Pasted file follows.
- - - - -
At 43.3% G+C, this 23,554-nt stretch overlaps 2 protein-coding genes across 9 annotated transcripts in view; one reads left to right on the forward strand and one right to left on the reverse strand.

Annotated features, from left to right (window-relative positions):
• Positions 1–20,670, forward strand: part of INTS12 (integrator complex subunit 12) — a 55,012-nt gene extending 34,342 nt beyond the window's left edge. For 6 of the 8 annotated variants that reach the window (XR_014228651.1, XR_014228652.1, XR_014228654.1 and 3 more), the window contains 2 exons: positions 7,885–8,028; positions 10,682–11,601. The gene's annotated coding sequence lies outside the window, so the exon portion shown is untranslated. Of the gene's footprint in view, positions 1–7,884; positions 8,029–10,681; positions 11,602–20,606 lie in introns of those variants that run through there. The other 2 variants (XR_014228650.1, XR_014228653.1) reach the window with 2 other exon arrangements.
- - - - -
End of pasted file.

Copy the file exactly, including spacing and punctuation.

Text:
At 43.3% G+C, this 23,554-nt stretch overlaps 2 protein-coding genes across 9 annotated transcripts in view; one reads left to right on the forward strand and one right to left on the reverse strand.

Annotated features, from left to right (window-relative positions):
• Positions 1–20,670, forward strand: part of INTS12 (integrator complex subunit 12) — a 55,012-nt gene extending 34,342 nt beyond the window's left edge. For 6 of the 8 annotated variants that reach the window (XR_014228651.1, XR_014228652.1, XR_014228654.1 and 3 more), the window contains 2 exons: positions 7,885–8,028; positions 10,682–11,601. The gene's annotated coding sequence lies outside the window, so the exon portion shown is untranslated. Of the gene's footprint in view, positions 1–7,884; positions 8,029–10,681; positions 11,602–20,606 lie in introns of those variants that run through there. The other 2 variants (XR_014228650.1, XR_014228653.1) reach the window with 2 other exon arrangements.